At age 34, Aldon Smith could probably get another NFL tryout if he wanted. Instead, he has put football in his rear-view mirror as he embarks on living life sober and pursuing other things.
“I’m done with ball,” Smith told host Brandon Marshall on Monday’s episode of Marshall’s “I Am Athlete” podcast. “I’ve been working on me at a deep level . . . now that I get to let people see this version of me, I’m excited about it.”
Smith was released from San Mateo County Jail on Oct. 4 after serving six months for felony DUI stemming from arrest after rear-ending a work truck on an off-ramp on Dec. 6, 2021. Smith, whose life has included previous arrests for DUI and domestic violence as well as repeated NFL suspensions for violating the substance abuse policy, agreed to a plea deal for the sixth months in jail plus five years of probation.
In an emotional hour-long interview with Marshall, diagnosed with borderline personality disorder (BPD) in 2011 and now a mental health advocate, the two shared their journeys in terms of personal growth with Marshall doing as much or more sharing than Smith.
Smith said he is only now ridding himself of the self-loathing that pushed him toward alcohol during his football career with the 49ers (2011-14), Raiders (2015-17), Cowboys (2020) and Seahawks (2021).
In 50 games with the 49ers, Smith had 44 sacks, including a franchise record 19 1/2 in 2012. He was the NFL’s Defensive Rookie of the Year after being the No. 7 pick in the 2011 NFL Draft out of Missouri.
Smith was released by the 49ers after a third DUI — which followed a league suspension as well as a five-week stint in rehab. Problems continued after he left the 49ers as he was suspended as a member of the Raiders as well.
“I am a beautiful person. I’ve been through a lot, I’ve achieved a lot, I’ve experienced a lot and I’ve gone through a lot of ups and downs,” Smith said. “I’m in such a better place than I was and I feel I’ve made it over a hump.
“I’ve made it to a place where I love myself where in the past I had everything, but I really didn’t love that version of me. I’m in a happy place and I feel like I can help other people get in that same type of space.”
Smith didn’t delve deeply into his time with the 49ers or other teams, with Marshall probing for root causes rather than detailing past transgressions.
Drinking began for Smith in college, but steadily increased as he dealt with stardom.
“I struggled with anxiety. I didn’t know it was anxiety back then,” Smith said. “I just knew I needed something before I go out. That’s how you disguise it in your mind. Maybe it’s a fundraising event, or just going out after a game, it becomes such a norm.”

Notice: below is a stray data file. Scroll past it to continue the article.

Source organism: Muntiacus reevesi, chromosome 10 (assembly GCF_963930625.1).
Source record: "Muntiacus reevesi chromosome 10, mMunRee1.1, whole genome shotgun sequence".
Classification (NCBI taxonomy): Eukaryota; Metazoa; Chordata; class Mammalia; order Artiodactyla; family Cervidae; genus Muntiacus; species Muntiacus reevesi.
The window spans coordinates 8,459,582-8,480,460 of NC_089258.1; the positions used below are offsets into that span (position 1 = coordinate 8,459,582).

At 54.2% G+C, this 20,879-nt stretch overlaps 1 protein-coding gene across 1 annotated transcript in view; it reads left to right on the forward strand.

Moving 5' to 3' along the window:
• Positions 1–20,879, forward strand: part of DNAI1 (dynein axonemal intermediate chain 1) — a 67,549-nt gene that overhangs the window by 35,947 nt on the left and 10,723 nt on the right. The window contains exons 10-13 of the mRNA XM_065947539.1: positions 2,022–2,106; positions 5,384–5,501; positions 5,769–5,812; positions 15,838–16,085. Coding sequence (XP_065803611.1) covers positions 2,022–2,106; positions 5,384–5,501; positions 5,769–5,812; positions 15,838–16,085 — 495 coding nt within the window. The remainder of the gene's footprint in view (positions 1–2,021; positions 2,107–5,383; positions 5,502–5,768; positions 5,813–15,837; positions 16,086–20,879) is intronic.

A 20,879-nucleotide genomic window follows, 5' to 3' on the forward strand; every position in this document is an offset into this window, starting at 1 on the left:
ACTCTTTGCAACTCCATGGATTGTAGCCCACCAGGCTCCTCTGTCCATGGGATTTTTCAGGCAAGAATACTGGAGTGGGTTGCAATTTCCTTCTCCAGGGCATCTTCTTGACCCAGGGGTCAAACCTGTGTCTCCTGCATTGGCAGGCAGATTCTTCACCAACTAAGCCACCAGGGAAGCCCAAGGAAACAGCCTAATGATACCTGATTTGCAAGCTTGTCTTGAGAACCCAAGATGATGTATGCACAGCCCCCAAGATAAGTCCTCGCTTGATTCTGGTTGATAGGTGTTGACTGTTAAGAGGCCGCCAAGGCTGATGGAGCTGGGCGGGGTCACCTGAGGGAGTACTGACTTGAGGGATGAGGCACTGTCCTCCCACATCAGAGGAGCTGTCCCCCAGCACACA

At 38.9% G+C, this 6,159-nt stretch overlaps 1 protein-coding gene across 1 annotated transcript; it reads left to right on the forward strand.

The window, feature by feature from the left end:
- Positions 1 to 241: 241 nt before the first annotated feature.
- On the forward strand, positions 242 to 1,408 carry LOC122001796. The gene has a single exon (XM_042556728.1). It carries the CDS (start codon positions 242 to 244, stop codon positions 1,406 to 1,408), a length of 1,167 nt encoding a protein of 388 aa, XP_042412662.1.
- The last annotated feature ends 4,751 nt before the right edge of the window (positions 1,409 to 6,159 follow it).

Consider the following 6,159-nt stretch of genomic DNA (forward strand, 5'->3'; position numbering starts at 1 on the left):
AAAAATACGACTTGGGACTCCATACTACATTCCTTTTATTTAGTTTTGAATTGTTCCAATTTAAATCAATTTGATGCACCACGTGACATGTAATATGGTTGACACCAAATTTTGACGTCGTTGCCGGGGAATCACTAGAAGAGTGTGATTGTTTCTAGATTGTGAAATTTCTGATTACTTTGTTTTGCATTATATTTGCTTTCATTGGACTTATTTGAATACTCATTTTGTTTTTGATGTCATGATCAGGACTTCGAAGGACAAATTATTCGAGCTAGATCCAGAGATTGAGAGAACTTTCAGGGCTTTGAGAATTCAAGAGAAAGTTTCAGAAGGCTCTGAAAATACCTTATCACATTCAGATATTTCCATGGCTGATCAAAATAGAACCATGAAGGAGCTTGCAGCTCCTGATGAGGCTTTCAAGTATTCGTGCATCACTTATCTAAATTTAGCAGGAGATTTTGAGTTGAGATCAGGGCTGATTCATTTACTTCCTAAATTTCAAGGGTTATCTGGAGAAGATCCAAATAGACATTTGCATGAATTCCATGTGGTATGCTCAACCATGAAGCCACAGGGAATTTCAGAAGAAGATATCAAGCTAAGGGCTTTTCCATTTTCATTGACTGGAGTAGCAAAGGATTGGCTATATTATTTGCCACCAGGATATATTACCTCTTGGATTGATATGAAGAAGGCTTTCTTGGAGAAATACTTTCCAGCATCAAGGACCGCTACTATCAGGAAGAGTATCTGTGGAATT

Smith told Marshall he is currently making plans for a documentary and a book.
Other observations from Smith:
— “I didn’t grow up with coaches kissing my ass. I was never told I was the best. I had a chip on my shoulder the whole time. I was still a little kid inside so I had to doctor it up any time I’m around other people. That’s the way it was most of the time I was in the league.”
— “I was going through a lot. I got cut with the Niners, I had just got out of a relationship. Those two breakups catapulted me into this cycle and before I know it I’m gone for five years out of the league.”
— “I didn’t take football serious. Football was like going to P.E., going to rec, going to work out. I’m going to do this, then I’ll be home later on. I’d play a game, go do something reckless, but I didn’t know I had this relationship with alcohol. It was all a learning process.”
— “I’m alone. I don’t have a home. I am my home. People don’t understand in the situation I’m in, with everything I dealt with, I want people to understand the magnitude of me trying to open up.”
— “I think I’m in a good relationship with myself. I’m trying to be consistent with the person. Consistent self-discipline is the thing I used to turn my life around.”
— “Growing up as a kid, I was always in a creative space. I played soccer, I played basketball. My mom worked for a company that gave residence for people who moved to where I was living in Cedar Rapids like Kosovo, Rwanda, refugees, people from Katrina. We were used to working with the community. I was in a space of being around different people. It gave me a lot of empathy growing up.”
— “I’m blessed with a lot of talents and gifts and I want to get to all of those. I did the athletic part. I’ve got so many parts and avenues let me test it out.”
— “I got arrested Dec. 6, 2021 and I’m sitting in jail saying, ‘Why am I here?’ I’m so over this cycle. I’m so tired. I didn’t have no money. I was done with ball. All of me was done. That reality put me in a position where I had to either go this way real quick or (that) way. And that’s where my life changed. I’m done with survival mode. I can’t blame nobody else. It’s nobody else’s fault.”